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Genetic disorders
By
DR-SHOROQ AL-TEMIMI
ASSISTANT PROFESSOR
FOR HISTOPATHOLOGY
Cytogenetic disorders involving sex
chromosomes
1-Klinefelter syndrome
2-Turner syndrome
Klinefelter syndrome
It is best defined as male hypogonadism that occurs
when there are two or more X chromosomes and at
least one Y chromosome .
This complement results from nondisjunction during
the meiotic division in one of the parents .
Clinical features include:-Patient is tall (mostly for the lower
segment)
- Gynecomastia
-Wide hips
-Lack of secondary sexual
characteristics as deep voice , beard and
male distribution of pubic hair .
-Eunuchoid appearance
- Small atrophic testes and small penis
-Male infertility
-I.Q may be lower than normal
Patients with Klinefelter syndrome have a higher risk
for breast cancer (20 times more common than in
normal males).
It can rarely diagnosed before puberty because
testicular abnormality does not develop before early
puberty .
Diagnostic methods:
Serum examination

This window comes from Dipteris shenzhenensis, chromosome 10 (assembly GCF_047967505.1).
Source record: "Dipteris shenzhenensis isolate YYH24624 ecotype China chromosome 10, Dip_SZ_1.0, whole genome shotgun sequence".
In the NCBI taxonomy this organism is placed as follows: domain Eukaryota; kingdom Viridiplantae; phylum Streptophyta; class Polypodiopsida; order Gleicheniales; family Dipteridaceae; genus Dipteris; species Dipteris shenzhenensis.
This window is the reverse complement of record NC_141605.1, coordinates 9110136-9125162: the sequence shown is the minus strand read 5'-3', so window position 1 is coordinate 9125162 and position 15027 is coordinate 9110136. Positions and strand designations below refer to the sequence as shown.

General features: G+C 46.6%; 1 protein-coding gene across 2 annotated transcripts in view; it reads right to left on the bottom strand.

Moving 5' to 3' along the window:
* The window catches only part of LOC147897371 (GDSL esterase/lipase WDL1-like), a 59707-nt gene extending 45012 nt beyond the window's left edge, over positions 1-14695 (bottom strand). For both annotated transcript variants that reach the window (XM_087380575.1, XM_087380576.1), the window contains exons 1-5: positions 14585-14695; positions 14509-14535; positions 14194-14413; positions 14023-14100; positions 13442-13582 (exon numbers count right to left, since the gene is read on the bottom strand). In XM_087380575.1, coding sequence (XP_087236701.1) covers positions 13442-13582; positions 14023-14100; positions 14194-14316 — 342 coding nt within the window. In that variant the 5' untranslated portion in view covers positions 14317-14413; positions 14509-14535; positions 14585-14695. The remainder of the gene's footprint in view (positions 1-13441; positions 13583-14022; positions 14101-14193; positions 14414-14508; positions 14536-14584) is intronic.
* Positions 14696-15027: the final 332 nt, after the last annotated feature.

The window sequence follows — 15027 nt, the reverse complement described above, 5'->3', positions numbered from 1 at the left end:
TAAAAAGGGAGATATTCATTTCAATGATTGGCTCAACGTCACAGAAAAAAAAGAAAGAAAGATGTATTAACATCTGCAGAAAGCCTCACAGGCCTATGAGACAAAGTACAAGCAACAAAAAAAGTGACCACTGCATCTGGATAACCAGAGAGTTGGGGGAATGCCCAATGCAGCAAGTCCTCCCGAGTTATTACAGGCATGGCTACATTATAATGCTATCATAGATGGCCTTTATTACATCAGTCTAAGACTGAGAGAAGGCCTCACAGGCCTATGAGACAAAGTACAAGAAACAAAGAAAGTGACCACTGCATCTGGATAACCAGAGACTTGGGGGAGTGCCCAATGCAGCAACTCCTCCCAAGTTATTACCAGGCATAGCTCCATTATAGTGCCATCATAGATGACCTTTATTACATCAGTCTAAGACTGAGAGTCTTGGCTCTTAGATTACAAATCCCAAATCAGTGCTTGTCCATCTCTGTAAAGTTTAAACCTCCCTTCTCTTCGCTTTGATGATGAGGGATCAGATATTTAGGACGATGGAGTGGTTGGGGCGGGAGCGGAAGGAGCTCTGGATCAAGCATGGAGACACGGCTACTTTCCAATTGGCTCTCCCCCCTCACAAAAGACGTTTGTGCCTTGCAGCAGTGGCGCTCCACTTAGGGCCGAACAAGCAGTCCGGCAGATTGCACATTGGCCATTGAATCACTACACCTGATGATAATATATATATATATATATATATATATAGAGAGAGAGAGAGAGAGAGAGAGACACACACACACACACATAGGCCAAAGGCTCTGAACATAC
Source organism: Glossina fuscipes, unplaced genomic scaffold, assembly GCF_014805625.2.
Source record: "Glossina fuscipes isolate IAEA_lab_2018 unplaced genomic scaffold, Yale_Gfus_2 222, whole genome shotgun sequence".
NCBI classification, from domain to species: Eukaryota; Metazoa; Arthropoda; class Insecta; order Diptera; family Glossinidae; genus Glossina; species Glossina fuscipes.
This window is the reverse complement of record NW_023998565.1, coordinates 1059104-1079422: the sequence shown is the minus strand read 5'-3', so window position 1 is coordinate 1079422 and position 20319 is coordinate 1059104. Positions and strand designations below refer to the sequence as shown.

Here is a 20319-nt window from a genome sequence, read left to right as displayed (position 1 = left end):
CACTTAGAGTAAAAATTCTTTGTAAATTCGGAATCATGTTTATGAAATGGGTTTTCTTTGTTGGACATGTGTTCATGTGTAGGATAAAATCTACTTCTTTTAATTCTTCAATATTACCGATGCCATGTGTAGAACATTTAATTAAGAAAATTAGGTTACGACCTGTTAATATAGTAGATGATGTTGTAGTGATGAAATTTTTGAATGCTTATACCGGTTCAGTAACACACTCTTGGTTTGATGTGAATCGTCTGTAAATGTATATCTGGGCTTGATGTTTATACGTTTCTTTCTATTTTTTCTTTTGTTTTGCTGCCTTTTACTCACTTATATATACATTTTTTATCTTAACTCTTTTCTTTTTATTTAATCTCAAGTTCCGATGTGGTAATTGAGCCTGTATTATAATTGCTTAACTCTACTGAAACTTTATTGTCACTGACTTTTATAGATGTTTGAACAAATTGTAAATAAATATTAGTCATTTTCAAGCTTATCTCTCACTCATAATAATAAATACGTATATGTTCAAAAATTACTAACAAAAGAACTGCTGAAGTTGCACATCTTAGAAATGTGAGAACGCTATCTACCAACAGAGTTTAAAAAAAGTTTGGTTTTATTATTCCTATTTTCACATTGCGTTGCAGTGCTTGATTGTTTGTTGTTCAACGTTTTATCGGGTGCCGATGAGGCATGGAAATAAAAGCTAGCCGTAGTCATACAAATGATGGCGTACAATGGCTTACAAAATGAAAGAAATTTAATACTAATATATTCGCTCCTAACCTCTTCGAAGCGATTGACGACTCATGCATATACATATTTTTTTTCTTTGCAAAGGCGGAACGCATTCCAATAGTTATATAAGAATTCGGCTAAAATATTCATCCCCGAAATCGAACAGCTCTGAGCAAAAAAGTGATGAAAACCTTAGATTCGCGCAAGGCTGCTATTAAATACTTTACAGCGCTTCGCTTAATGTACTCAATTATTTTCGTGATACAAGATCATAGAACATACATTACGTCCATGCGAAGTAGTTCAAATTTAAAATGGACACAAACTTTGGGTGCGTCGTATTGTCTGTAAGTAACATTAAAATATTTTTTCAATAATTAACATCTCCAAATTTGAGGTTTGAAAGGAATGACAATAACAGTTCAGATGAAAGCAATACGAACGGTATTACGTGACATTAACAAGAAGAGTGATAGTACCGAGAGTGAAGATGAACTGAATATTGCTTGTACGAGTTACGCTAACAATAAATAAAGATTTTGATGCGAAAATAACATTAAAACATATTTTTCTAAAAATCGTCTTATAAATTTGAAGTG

The serum testosterone levels are
lower than normal, and serum
gonadotropin(FSH,LH) levels and
estradiol levels are elevated.
Seminal examination
Sperm count is zero .
Ultrasound examination
Small atrophic testes and small penis
Histopathological examination
1-The testicular tubules are totally atrophied
and replaced by pink hyaline collagenous
material .
 Klinefelter syndrome is the most common
causes of male hypogonadism ,reduced
spermatogenesis and male infertility.
2- barr body(darkly staining small mass in
contact with the nuclear membrane of
interphase nucleus )
 Barr bodyies are present in all somatic
cells of normal females, e.g in smears of
buccal squamous epithelial cells .
Karyotyping
-Most of cases (90%) associated with
47XXY
result from Non-disjunction
during meiotic division in one of parents .
Approximately 10% of patients show
mosaic patterns, including :
- 46,XY/47,XXY
- 47,XXY/48,XXXY
Thank you

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